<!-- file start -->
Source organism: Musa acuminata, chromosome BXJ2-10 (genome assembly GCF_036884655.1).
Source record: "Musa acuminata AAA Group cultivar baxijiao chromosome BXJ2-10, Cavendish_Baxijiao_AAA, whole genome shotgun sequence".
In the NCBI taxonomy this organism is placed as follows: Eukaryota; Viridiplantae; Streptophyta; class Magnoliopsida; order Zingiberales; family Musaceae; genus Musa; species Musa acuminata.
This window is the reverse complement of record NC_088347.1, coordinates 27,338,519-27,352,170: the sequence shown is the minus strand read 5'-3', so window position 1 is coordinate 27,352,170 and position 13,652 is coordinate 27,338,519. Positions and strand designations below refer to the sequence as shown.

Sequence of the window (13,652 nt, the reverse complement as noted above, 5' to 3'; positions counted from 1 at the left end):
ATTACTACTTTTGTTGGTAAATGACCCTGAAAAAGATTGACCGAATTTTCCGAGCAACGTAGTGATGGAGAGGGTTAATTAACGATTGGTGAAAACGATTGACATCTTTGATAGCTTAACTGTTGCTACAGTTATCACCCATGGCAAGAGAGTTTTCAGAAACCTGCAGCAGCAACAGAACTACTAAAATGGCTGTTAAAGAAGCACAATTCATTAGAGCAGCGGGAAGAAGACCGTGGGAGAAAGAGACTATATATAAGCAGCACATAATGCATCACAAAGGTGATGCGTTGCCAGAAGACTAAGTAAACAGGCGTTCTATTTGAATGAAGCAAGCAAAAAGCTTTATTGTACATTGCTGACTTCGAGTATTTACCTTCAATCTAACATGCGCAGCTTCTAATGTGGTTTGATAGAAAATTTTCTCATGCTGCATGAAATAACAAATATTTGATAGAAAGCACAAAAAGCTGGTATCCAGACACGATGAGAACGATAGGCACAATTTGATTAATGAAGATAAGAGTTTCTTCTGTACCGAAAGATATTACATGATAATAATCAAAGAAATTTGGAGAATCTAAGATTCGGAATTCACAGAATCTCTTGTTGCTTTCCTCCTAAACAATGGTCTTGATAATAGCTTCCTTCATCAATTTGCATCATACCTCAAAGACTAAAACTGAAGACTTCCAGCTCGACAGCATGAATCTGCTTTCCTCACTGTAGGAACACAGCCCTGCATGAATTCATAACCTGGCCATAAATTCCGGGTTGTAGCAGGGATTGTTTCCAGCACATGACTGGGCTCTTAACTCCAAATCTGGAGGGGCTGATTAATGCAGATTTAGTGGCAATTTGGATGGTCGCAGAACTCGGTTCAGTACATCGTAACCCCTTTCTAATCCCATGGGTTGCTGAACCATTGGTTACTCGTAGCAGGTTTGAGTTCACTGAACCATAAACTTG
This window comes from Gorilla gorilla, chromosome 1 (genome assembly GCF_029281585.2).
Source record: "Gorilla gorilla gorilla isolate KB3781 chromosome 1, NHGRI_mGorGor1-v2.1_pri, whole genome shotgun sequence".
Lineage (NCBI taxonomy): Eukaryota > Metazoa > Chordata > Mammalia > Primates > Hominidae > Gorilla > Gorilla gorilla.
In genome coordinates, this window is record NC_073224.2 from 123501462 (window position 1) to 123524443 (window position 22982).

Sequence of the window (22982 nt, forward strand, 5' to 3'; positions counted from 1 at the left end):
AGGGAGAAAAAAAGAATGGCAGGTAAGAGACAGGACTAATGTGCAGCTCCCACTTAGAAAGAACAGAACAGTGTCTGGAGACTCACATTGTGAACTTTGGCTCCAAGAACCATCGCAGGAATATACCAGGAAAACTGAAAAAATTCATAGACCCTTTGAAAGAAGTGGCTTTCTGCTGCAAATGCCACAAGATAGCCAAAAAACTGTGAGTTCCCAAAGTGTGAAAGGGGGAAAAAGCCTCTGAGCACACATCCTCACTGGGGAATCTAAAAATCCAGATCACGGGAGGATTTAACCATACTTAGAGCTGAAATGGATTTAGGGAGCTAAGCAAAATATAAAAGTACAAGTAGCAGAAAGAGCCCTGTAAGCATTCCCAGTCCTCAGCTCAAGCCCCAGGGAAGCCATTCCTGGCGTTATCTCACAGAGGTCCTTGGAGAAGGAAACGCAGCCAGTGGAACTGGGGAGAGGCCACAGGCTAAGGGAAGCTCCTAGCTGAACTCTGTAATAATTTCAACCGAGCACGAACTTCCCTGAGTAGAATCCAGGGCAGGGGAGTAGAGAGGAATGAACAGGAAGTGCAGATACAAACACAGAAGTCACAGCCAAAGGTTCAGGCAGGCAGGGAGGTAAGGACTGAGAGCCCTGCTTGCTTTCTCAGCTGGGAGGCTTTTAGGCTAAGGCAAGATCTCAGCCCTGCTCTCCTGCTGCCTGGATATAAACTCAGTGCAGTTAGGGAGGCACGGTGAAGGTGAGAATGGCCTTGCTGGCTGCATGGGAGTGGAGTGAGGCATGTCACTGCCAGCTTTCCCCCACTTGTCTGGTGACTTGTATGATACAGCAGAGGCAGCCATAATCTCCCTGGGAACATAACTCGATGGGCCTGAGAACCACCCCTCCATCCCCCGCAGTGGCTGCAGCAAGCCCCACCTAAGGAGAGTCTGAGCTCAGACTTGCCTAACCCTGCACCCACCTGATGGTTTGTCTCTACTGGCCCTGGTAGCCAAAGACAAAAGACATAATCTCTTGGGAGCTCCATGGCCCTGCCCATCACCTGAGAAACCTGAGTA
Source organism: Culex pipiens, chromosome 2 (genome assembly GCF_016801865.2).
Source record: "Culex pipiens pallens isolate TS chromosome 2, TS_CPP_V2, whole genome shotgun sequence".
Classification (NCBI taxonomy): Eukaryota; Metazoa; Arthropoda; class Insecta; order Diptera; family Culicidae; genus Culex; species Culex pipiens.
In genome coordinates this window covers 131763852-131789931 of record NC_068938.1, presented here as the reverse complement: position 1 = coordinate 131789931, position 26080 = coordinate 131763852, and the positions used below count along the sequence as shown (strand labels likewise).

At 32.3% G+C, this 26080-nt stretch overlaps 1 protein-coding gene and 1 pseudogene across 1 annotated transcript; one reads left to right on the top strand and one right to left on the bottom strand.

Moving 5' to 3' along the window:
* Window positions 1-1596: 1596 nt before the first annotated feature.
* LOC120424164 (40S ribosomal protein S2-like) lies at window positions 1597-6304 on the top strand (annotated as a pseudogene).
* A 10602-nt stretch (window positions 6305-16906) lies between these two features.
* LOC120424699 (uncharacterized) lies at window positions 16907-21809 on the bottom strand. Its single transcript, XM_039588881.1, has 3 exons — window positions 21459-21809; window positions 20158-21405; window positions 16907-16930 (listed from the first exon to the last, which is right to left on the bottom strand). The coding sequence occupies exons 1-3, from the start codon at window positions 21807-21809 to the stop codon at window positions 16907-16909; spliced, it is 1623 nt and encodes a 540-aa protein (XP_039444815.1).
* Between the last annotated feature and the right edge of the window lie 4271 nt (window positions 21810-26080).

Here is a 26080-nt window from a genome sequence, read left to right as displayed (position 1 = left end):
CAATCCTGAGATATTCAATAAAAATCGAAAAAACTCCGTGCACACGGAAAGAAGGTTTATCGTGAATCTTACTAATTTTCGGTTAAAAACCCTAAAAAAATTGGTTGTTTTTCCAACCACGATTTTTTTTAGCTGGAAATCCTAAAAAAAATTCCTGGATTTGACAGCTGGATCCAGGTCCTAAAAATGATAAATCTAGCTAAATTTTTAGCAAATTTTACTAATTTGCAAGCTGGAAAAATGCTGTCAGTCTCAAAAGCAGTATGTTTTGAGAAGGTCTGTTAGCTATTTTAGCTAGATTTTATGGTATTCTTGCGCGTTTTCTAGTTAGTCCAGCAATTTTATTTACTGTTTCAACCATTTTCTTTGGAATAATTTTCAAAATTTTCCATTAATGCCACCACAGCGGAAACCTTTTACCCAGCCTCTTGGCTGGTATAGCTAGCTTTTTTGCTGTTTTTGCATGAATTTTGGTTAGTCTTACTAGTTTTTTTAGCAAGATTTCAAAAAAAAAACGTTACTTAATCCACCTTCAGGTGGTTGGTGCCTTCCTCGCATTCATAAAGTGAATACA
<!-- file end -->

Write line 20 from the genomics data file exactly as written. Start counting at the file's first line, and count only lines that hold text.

* LOC120424164 (40S ribosomal protein S2-like) lies at window positions 1597-6304 on the top strand (annotated as a pseudogene).